From the Gilded Age on, the American fiction of the self-made manor success hero has been used to reformulate an older republican dream of individual freedom in the context of an increasingly organized, consumption-oriented, corporate capitalist society. My concern in this article is with one such reformulation. From an analysis of four unabashedly minor Hollywood films, I will abstract a certain ideological pattern that came into circulation during the Reagan era.
The films were released between 1984 and 1987, at the height of that era. They are: All the Right Moves (1984), starring Tom Cruise; Ferris Buehler's Day Off (1986; subsequently referred to as Ferris Buehler), starring Matthew Broderick; Nothing in Common (1986), starring Tom Hanks and Jackie Gleason; and The Secret of My Success (1987; subsequently referred to as Secret), starring Michael J. Fox. These films form a cycle, defined by overlapping similarities in story, theme, and locale. All four are concerned with individual mobility and success, as achieved in high school (All the Right Moves, Ferris Buehler) or in the corporate workplace (Nothingin Common, Secret). At a more abstract level, all have plot structures based on an opposition between youth and age, to which other oppositions are made to correspond as the plots unfold.
With the exception of Nothing in Common, the films star teen idols and were intended for today's biggest ticket-buyers, the 12-to 19-year-old movie audience. Hanks, whose main appeal is to young adults, resembles Cruise, Broderick, and Fox in an important respect. He and the younger stars specialize in conveying a cool, breezy, highly verbal, yet distinctly boyish style of rebellious independence. In All the Right Moves, however, Cruise is cast against this type. The film was a box office flop. By contrast, both Nothing in Common and Secret did moderately well in their respective seasons, and Ferris Buehler, with its ultra-ironist hero, was the smash hit of the summer of 1986.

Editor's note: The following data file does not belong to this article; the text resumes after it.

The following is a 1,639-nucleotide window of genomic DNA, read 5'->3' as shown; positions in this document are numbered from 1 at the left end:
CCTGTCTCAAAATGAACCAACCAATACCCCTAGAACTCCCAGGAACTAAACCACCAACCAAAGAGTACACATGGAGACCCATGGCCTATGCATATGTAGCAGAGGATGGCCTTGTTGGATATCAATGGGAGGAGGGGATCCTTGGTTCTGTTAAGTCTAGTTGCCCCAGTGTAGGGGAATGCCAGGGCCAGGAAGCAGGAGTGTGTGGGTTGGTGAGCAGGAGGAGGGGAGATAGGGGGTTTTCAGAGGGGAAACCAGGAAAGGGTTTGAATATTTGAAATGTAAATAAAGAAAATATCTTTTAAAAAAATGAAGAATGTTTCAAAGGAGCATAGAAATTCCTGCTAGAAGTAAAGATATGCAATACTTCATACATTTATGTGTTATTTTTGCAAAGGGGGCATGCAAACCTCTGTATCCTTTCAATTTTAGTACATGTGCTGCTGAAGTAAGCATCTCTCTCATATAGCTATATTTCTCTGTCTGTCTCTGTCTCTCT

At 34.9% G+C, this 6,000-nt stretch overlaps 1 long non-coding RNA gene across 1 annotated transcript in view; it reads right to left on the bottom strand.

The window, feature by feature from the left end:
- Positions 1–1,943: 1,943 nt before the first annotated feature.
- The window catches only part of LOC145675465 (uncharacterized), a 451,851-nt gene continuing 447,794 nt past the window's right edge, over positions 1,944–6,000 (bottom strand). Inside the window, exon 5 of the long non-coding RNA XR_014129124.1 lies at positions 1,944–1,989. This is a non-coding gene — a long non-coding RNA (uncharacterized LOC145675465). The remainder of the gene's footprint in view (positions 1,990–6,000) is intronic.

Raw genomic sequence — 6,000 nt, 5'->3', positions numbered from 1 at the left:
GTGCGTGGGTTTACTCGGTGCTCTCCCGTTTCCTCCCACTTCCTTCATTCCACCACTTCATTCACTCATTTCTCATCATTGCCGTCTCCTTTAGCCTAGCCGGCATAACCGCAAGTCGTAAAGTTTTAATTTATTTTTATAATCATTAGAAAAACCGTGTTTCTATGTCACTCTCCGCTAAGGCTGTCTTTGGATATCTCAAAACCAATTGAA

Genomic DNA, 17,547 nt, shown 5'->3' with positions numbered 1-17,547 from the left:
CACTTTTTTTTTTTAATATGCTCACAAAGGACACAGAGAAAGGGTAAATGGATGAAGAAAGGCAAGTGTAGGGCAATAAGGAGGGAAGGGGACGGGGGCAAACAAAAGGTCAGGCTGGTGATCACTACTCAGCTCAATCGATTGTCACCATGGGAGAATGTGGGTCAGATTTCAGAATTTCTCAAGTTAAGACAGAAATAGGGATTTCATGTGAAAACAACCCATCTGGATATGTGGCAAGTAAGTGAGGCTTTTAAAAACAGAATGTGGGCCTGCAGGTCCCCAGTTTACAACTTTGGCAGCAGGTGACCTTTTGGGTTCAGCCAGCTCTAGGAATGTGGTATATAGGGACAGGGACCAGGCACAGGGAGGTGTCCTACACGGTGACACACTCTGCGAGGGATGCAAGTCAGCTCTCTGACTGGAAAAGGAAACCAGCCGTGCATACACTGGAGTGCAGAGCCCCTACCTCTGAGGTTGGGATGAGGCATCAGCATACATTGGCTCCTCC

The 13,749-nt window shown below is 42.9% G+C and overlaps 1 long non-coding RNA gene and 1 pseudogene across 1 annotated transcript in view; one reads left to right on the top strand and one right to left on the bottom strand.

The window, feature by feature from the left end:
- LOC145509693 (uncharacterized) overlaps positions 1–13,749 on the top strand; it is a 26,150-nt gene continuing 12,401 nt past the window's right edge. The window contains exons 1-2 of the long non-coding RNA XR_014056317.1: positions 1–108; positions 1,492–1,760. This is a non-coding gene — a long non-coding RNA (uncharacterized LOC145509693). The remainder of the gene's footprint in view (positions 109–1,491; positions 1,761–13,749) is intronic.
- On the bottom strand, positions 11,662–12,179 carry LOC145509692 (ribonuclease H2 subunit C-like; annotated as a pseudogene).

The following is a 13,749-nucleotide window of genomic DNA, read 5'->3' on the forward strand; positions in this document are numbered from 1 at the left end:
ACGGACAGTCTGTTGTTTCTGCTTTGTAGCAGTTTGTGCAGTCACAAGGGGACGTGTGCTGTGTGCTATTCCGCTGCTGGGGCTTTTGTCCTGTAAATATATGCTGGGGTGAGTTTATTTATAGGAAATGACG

In this article I try to contextualize the relative box office popularity of cinematic images of success. My thesis, in brief, is that a fantasy embedded in the commercially successful success stories in my cycle appeals primarily to the young corporate employees of today and tomorrow. In short, I interpret the films as part of the making of the new middle classes. (Traube, 273)
Traube, Elizabeth G. "Secrets of Success in Postmodern Society." Cultural Anthropology 4, no. 2 (1989): 273-300